Off-campus UMass Amherst users: To download campus access dissertations, please use the following link to log into our proxy server with your UMass Amherst user name and password.
Non-UMass Amherst users: Please talk to your librarian about requesting this dissertation through interlibrary loan.
Dissertations that have an embargo placed on them will not be available to anyone until the embargo expires.
Campus-Only Access for Five (5) Years
Doctor of Philosophy (PhD)
Year Degree Awarded
Month Degree Awarded
Gregory M. Grason
Condensed Matter Physics | Statistical, Nonlinear, and Soft Matter Physics
This dissertation consists of two parts. In the first part, we studied the ground state configurations of vortices with multi-scale inter-vortex interactions in layered superconductors. We found that by tuning the multi-scale interaction length, we could create vortex lattice ground states with different symmetries. It has been proposed that these structures can trap ultra-cold atoms for use in quantum emulators. In further work, we measured the phase diagram and discovered many new phases by changing the relative magnitude of the interaction ranges.
In the second part, we analyzed the ground state configurations of confined filaments with long-range repulsive interactions. We first studied only straight filaments, using continuum limit analysis and numerical simulations, and we developed a new microscopic theory of defects. We found that in our system the gradient of the nonuniform density distribution can be controlled not only by the nature of the confinement but also by the range of the repulsive interactions. We also found that in this system, positive defects are much more difficult to create than negative defects. Furthermore, we showed that by using the local isotropic assumption, one can derive the relationship between nonuniform density and topological defects.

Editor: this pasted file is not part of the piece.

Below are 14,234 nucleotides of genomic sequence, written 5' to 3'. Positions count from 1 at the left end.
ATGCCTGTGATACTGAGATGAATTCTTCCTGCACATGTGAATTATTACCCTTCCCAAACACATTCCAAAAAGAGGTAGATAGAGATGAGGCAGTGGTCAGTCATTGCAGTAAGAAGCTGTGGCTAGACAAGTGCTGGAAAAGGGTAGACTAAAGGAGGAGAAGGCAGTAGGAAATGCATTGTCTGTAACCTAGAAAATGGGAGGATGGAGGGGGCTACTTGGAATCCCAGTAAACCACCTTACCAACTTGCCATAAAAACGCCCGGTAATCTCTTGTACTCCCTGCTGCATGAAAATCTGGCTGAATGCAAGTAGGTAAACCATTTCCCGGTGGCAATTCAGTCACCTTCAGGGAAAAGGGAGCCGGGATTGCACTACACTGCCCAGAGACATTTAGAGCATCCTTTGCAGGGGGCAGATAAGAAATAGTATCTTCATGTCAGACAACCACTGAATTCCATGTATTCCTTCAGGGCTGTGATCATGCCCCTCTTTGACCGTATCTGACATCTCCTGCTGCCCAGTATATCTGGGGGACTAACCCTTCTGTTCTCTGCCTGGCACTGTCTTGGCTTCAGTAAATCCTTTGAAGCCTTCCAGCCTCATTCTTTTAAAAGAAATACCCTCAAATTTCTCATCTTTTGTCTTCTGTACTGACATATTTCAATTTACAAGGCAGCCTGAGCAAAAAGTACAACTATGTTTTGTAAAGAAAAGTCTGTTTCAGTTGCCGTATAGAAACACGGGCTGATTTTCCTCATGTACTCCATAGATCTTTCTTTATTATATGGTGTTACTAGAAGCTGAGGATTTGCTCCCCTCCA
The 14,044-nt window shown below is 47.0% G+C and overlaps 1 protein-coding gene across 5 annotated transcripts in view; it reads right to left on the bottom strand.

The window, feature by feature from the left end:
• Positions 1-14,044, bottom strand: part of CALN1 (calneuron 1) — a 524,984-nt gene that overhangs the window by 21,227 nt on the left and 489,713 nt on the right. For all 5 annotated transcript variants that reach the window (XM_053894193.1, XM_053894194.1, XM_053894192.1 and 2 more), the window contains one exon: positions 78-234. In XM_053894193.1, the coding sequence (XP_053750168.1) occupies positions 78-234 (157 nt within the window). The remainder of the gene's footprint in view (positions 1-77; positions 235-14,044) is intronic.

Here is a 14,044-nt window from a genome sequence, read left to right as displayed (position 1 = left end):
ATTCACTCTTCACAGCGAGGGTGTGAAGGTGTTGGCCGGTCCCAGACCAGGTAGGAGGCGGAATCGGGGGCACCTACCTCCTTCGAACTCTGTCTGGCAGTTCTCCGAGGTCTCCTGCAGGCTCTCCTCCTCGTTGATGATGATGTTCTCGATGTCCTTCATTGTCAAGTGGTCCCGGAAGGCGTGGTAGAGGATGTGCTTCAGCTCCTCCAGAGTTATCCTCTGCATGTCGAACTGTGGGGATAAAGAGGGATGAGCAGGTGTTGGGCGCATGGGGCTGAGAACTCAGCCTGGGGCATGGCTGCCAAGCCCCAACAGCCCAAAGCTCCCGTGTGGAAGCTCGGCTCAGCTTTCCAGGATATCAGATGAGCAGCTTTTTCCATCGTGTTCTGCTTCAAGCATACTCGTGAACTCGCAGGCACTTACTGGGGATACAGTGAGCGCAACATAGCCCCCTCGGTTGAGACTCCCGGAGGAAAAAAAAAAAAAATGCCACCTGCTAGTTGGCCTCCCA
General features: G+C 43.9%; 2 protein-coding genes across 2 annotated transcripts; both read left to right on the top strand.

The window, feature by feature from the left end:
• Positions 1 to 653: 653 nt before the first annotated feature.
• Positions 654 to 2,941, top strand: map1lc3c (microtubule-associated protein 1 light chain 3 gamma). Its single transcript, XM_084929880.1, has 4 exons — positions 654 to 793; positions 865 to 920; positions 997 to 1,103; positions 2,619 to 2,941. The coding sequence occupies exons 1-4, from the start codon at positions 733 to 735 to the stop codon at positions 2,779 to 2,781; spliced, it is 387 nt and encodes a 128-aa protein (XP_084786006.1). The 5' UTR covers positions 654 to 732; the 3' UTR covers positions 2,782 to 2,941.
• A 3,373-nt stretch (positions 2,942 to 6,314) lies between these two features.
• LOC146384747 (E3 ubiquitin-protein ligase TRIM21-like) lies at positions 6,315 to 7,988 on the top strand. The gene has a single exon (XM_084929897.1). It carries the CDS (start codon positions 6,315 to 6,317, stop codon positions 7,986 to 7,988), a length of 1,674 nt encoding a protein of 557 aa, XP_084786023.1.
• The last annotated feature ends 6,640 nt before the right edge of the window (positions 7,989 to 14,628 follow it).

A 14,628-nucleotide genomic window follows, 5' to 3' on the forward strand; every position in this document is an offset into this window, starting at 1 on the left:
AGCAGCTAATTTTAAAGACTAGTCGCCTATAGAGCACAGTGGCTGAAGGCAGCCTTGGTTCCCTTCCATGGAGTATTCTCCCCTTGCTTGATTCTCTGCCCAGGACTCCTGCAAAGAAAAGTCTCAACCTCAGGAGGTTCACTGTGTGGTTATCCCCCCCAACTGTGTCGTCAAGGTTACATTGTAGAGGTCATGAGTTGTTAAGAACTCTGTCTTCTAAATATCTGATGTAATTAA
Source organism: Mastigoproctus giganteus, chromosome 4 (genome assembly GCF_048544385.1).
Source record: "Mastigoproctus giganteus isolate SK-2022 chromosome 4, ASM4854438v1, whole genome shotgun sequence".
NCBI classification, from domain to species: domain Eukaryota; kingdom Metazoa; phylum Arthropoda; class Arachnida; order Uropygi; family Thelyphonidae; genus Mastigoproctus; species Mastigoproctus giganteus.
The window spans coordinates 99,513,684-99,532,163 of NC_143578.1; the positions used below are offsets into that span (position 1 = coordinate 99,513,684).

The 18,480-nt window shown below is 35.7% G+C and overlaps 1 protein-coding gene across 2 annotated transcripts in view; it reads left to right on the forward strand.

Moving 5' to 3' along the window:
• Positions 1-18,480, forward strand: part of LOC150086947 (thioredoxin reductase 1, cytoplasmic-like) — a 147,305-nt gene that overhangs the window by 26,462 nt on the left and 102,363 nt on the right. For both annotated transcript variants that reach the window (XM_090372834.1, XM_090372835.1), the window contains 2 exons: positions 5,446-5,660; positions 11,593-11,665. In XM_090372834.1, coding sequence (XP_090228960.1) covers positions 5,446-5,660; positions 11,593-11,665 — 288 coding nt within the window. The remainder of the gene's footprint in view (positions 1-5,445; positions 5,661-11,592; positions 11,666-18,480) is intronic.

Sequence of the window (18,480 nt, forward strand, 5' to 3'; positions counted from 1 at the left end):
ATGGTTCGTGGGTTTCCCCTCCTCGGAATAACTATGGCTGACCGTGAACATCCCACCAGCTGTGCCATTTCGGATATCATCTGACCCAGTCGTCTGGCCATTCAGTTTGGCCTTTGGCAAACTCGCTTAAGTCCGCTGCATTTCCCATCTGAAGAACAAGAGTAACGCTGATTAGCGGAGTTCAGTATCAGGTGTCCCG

In further work, we added a twist to the filament bundles. Generally speaking, uniform filament bundles do not form stable twist states. However, things change when we add defects into the center of the system. The filament bundles with negative disclinations will never form stable twist states, but there is a stable twisted filament bundle when there are positive disclinations. Furthermore, we generalized the local isotropic assumption to the twisted filament system and found a relationship between the nonuniform density, topological defects, and Gaussian curvature.
Meng, Qingyou, "Complex ground states of vortices and filaments" (2018). Doctoral Dissertations. 1282.
Available for download on Monday, May 11, 2020